ScienceThrillers.com book review of SYNBIO by Leslie Alan Horvitz.
(30th percentile of SciThri)
Publication date: July 1, 2014
Category: science thriller
Tech rating (out of 5; what does this mean?):
Summary (from amazon listing):
Scientists now have the capacity to hack into DNA the same way that hackers can infiltrate computer systems, manipulating organisms by inserting new DNA or exploiting genetic mutations that can trigger fatal heart attacks or induce bipolar illness or Alzheimer’s. These “biohackers” as they’re known, can perform their experiments in their kitchens using equipment purchased for next to nothing on eBay. Most of these biohackers are like Seth Stringer in Cambridge, Massachusetts, who’s made a name for himself exploring the frontiers of genetic manipulation. He’s young, brash, ambitious, and obsessed with his work, but also a little naive. When his former professor Marcus Adair holds out the possibility of coming to London and going to work for an international pharmaceutical company called Chimera, he jumps at the chance. He can make good money and cement his relationship with his girlfriend, who has misgivings about his future prospects as a breadwinner. He fails to realize until too late that the principal business of Chimera isn’t the manufacture of generic drugs but the production of lethal genetic products for well-heeled clients. These are used to assassinate or debilitate presidents, prime ministers, and CEOs using their own DNA against them-a method that not only makes it difficult to identify the perpetrator (a cold virus can deliver the engineered DNA) but makes it almost impossible to determine that a crime has been committed in the first place.
I really wanted to love this book.
SynBio starts with a fantastic near-future premise. In SynBio, scientists can readily sequence individual people’s genomes (true). They can identify sequence variations that cause susceptibility to certain diseases (true). They can then design and deliver some kind of agent that will specifically trigger that individual’s disease susceptibility and kill them without a trace (not true in reality, but plausible SciThri).
Seth Stringer is a talented young scientist desperate for cash and recognition. He is unknowingly lured into a complex international scheme to apply his biohacking talents to the perfect murders of people in power. Simultaneously in the book, the reader follows the story of the other protagonist, a deeply flawed yet sympathetic Eugenie Tattersall, who “harvests” the targets’ DNA for sequencing. Seth and Eugenie’s paths cross later in the book.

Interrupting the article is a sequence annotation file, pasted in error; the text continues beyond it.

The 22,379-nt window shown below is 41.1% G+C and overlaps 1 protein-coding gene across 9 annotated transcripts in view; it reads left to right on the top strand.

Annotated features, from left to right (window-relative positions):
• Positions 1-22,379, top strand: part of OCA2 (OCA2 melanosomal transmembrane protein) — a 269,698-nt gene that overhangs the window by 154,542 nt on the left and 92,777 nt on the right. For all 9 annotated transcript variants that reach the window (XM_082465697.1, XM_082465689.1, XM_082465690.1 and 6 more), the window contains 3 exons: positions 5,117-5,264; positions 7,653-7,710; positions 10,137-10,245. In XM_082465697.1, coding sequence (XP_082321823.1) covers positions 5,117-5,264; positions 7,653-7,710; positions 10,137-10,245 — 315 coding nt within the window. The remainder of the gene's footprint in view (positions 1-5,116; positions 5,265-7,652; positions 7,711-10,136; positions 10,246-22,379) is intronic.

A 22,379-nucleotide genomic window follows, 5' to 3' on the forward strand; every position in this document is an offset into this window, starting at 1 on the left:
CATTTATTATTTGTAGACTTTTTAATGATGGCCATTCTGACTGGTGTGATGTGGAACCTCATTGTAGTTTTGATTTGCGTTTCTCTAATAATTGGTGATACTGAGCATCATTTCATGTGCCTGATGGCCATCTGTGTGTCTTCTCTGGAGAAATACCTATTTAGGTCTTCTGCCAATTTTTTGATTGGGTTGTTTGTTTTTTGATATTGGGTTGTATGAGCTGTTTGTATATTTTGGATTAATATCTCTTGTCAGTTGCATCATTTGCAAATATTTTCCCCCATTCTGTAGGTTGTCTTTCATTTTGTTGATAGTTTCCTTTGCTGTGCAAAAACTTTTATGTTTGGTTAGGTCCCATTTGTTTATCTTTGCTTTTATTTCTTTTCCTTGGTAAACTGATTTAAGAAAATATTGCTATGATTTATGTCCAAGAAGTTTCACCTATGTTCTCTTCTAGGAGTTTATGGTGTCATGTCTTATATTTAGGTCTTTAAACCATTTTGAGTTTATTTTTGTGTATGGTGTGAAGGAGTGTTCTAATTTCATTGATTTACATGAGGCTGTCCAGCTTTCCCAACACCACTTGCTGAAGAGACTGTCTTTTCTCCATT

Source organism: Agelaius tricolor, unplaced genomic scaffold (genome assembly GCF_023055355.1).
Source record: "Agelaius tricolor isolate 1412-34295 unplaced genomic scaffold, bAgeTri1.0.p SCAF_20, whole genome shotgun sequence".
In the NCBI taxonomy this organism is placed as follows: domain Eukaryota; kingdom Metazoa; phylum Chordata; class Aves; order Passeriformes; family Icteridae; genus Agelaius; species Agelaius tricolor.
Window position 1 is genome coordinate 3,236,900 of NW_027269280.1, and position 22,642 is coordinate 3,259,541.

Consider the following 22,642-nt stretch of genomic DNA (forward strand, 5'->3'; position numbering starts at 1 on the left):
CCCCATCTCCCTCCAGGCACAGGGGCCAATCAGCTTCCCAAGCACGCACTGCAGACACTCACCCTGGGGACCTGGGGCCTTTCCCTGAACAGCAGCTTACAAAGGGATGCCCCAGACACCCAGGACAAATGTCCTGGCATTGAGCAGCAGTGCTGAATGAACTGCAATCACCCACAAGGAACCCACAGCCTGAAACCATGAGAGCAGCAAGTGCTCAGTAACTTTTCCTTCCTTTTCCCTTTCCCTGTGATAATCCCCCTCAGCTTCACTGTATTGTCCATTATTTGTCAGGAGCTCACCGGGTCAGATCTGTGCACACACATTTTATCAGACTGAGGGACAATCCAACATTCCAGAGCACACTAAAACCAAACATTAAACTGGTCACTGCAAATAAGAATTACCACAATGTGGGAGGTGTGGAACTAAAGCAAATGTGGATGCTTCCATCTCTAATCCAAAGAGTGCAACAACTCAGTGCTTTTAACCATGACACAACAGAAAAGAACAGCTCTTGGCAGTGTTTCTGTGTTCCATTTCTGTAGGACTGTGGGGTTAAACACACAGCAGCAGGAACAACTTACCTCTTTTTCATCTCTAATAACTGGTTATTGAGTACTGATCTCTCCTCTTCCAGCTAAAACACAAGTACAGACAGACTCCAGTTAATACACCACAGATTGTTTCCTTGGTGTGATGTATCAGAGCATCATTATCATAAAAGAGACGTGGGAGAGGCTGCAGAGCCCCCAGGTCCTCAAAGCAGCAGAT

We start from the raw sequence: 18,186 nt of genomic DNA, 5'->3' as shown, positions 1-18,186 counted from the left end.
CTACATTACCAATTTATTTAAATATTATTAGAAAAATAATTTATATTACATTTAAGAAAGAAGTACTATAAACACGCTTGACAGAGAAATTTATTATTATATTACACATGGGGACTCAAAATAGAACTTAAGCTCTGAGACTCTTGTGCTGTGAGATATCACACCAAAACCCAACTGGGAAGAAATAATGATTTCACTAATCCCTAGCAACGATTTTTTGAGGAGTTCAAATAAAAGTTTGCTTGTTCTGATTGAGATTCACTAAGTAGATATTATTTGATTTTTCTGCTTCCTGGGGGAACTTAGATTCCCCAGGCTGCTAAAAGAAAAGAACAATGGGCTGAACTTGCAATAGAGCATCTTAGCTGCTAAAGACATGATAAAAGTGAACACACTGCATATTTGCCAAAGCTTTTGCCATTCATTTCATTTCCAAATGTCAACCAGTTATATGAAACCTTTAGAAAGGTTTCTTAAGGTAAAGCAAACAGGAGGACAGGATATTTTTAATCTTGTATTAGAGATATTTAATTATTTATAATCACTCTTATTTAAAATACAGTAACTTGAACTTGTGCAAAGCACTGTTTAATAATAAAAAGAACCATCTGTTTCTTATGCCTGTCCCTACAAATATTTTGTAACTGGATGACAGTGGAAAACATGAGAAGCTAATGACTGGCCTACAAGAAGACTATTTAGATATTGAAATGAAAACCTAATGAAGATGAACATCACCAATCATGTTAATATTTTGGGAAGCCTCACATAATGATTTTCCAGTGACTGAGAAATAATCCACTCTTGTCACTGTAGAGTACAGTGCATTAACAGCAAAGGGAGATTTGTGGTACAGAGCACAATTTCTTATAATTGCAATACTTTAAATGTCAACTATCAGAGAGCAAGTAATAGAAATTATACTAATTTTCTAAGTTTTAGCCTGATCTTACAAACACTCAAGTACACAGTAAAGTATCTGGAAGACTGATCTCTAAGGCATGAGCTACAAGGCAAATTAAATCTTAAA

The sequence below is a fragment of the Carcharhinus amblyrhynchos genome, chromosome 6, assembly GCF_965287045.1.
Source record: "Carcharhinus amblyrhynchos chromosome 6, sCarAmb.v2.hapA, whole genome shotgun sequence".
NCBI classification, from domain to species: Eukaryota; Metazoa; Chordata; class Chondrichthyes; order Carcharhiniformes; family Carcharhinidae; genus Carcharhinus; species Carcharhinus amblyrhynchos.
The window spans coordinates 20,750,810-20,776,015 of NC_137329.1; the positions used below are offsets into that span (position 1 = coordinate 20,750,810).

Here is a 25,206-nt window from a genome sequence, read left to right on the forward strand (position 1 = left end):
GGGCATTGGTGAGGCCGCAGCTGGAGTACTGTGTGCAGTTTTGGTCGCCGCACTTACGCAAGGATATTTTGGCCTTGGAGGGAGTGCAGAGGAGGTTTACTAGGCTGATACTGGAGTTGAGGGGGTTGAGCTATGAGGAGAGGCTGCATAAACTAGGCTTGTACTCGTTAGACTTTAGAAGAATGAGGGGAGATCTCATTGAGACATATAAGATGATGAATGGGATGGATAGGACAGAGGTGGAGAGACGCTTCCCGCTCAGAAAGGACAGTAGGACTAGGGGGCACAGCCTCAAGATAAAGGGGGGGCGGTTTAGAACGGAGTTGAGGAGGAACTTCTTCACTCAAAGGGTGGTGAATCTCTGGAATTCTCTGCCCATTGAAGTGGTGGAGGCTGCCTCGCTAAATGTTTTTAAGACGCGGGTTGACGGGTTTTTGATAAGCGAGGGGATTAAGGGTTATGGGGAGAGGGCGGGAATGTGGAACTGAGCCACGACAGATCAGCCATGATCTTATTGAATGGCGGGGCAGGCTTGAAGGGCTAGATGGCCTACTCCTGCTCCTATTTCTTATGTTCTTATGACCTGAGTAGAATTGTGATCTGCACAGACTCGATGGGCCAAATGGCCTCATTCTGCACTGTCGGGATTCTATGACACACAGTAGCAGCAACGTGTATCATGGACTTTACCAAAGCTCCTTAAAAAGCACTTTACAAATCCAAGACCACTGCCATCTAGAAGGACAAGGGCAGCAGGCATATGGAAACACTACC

Author Horvitz clearly knows a lot about science, and he uses that knowledge effectively in this story. There is plenty of it but not too much for SciThri fans (this is what we want, after all). The science is grounded in reality even when it gets a bit woolly with the details of how these personalized biological assassinations take place. Horvitz also writes good scenes and has created two reasonably well-developed characters in Seth and Eugenie. In outline form, most of the plot works.
But a novel is more than the sum of its parts, and as a whole, SynBio ultimately disappoints. The story starts well, despite the confusing use of a secondary character in the opening pages. About a third of the way in, things start to bog down. This reader felt that the climax and resolution should be coming a lot sooner than the page count suggested. Indeed, at about halfway through, the scenes felt repetitive, the overall plot not advancing much.
In the final third, a tough editor or critical reader was needed. A “twist” involving a federal agent seemed transparent to me from the start, and I found it implausible that Seth didn’t see it either. The book becomes ambitious in its global scale, but the writing doesn’t hold up. Lots of implausible small details culminate in a lengthy and unbelievable capture and escape sequence in North Korea. While the “travel” writing is obviously well-researched, the events were unbelievable (both in terms of practicality and motive) and unnecessary.
The ending failed to redeem the fraying narrative. Loose ends, such as Seth’s ex-girlfriend, are left untied. What should have been a satisfying exposure of evil falls flat, and the protagonists’ own story is left unresolved.
FCC disclaimer: A free digital copy of this book was given to me for review via NetGalley. As always, I made no guarantee that I would read the book or post a positive review.